The Mobile City Council, on Tuesday, voted to give police authority to enforce Mayor Sandy Stimpson’s “stay-at-home” and curfew orders.
The council approved three items on the agenda at its regular meeting and the last in-person gathering during the COVID-19 crisis. One ordinance to adopt the statewide stay-at-home order, one to adopt the city’s similar order and a nightly “safety curfew” from 10 p.m. to 5 a.m., as well as another to empower police to enforce them through citations.
Under the curfew there are a number of exceptions including: public safety workers, health care workers, utilities workers, telecommunications workers, internet company employees and contractors, government employees and their contractors, credentialed media, those traveling home or to the city from outside it, and those experiencing homelessness.
The city, as well as the state, has implemented a stay-at-home order until April 30, which is a bit more relaxed than the curfew and allows residents to go to essential jobs, meet in groups of 10 or fewer and perform essential activities, like pick up takeout, shop for groceries and exercise.
While Stimpson announced the curfew and stay-at-home orders on Friday, April 3 and it took effect at 10 p.m. April 4, police had not been given proper authority to write tickets for those not following them until after the council’s unanimous vote.
The only real issue among councilors with the ordinance was with the fine amounts for those caught breaking curfew. Councilman Joel Daves told administration officials he thought the suggested $50 fine for a first offense and $100 fine for a second offense was low.
“It’s not a really big deal,” Daves said. “I’m just wondering.”
City attorney Ricardo Woods said the administration considered steeper fines and has an amendment ready that would set the penalties at $100 for a first offense and $200 for a second.
Woods called the decision a “balancing act” between making the penalties serious enough to force residents to take the orders seriously, but not causing a financial burden.
“There’s a balance and that’s totally up to the council,” Woods said. “It’s a balancing act between how serious do we want people to take it and not be too punitive.”
Councilman Fred Richardson said he’s not concerned about the “city making money,” but rather with “compliance.” The District 1 councilman added that he has no issue with either fine schedule.
“We are 100 percent focused on compliance,” Woods said. “This is not a revenue generator.”
At the meeting, however, Richardson asked if a first offense could be a warning, before the council voted on the stiffest penalties available.
When asked by Councilwoman Gina Gregory how often he thought police would write tickets for breaking curfew, Woods said officers would rarely do so if those breaking the order complied.
“Ninety percent of the time they can move on,” he said. “If they don’t comply, then it becomes an issue. We hope we don’t have to write any tickets.”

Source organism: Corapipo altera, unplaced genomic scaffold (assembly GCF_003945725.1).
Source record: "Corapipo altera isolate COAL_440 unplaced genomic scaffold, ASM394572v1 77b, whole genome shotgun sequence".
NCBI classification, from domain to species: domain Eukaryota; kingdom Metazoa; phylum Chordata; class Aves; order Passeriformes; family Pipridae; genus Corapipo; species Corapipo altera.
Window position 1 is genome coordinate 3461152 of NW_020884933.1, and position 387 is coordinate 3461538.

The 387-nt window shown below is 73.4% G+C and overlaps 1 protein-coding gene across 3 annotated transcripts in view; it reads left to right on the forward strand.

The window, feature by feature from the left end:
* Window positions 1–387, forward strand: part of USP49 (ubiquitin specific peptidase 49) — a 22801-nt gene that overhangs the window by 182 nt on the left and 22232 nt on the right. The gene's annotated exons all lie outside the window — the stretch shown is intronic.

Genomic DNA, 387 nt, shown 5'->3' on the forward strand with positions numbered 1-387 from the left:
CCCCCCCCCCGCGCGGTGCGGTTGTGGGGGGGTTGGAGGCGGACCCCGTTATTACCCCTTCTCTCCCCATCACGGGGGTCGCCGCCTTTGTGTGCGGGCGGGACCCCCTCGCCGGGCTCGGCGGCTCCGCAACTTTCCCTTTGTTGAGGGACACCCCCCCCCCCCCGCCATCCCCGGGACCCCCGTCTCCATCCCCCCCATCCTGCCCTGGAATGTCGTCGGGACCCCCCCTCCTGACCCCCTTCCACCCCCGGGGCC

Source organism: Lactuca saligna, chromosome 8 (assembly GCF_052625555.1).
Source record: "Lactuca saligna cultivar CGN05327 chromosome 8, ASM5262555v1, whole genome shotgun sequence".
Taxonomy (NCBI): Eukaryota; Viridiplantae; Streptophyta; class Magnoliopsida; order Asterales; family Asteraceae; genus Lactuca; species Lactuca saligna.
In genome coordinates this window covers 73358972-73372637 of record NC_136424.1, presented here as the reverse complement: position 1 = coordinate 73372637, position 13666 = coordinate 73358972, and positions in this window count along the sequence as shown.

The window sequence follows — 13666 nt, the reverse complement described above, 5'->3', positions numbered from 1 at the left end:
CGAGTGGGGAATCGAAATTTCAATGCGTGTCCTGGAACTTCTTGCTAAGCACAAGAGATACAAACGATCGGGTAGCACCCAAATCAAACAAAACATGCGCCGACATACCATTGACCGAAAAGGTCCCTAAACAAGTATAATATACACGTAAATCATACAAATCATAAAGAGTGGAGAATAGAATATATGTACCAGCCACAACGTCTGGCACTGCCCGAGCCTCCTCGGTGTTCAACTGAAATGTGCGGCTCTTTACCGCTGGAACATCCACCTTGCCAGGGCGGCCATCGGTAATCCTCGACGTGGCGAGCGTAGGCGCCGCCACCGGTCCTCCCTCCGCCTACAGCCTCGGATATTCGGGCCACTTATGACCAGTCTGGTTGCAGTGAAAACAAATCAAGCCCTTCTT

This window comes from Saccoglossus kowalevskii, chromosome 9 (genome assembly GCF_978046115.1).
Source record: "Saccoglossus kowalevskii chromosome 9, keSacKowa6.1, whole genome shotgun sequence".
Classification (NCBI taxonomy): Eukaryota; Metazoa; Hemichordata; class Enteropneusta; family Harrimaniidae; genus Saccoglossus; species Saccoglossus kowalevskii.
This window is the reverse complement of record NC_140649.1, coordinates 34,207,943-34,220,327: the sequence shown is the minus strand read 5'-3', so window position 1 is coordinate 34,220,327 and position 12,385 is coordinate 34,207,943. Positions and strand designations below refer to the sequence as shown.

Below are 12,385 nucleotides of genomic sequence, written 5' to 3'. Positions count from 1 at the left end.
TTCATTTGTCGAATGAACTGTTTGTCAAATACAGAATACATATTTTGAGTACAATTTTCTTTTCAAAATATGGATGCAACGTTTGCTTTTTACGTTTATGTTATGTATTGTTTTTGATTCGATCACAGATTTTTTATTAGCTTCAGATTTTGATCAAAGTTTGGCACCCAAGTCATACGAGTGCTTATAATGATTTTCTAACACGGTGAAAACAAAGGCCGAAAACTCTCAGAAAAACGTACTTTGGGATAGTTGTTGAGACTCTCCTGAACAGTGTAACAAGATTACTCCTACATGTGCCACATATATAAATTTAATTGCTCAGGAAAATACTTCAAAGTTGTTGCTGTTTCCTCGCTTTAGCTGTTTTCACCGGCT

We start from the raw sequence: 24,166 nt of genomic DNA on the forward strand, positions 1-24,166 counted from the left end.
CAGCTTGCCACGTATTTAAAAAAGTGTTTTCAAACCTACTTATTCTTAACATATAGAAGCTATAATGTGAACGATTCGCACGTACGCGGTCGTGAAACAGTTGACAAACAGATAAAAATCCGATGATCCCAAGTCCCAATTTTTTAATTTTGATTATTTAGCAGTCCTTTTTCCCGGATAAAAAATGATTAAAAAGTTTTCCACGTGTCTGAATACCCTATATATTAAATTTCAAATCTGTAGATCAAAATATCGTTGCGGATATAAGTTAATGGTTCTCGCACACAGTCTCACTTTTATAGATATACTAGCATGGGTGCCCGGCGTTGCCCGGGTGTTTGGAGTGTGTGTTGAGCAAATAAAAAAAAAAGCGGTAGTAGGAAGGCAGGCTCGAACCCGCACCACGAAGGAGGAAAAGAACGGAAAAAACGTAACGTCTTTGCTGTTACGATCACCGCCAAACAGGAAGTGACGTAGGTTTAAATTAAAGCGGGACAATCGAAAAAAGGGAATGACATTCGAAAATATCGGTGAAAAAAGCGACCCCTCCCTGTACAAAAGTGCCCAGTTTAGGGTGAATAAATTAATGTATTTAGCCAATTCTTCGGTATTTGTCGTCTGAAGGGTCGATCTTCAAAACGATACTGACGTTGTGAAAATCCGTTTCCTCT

In some cases, Woods said officers could arrest those continuing to break curfew or those who refuse to comply.
The council hopes to meet completely virtually next week, through the teleconferencing application known as Zoom. If Tuesday’s apparent trial run was any indication, the body has some issues to work out.
Daves asked for patience from those in attendance and watching the livestream, while the city worked out technical issues with the application and the new Wi-Fi installed in the building.
“It’s going to look clunky for a while until it gets worked out,” he said. “I ask everyone to give us breathing room while we work out the kinks.”
Both the pre-conference meeting and the regular meeting were delayed briefly at points due to technical issues. At one point the new Wi-Fi went out and the in-person group couldn’t connect with Councilwoman Bess Rich and Council President Levon Manzie, who were teleconferencing in.
In another instance, neither Rich nor Manzie could hear the speakers at the meeting.
In addition to technical glitches, the council has another issue with holding virtual meetings. The order from Gov. Kay Ivey allowing for local governments to meet remotely and have members outside of an in-person quorum vote only allows for the modified rules when the local government is discussing issues related to either COVID-19, or the essential operations of government.
Councilman John Williams scrutinized this heavily at the pre-conference meeting and voted against the approval of the agenda, but lost 6-1.
Williams relented and decided not to withhold unanimous consent on items he didn’t deem essential that were on the agenda for the first time, but planned to ask department heads going forward to send to him and other councilors a description of why an item is essential.
When asked by Williams, Woods said the administration deems anything dealing with public works, public safety and operational issues to be essential and eligible for a virtual vote.
“Isn’t that everything we do?” Williams asked. “We can be a little bit liberal, but it’s not everything. The governor made it clear it’s not everything.”
Woods said the ceremonial renaming of streets and some infrastructure items would not fall under the essential banner, for example.
After the other councilors agreed with both Woods and council attorney Christopher Arledge that the items under the “essential” header could all be considered that, Williams criticized his colleagues.
“I don’t know why you all got elected,” he said. “We might as well have a bunch of lawyers up here. I just want us to do what is right. I’ve got nothing to gain from this.”
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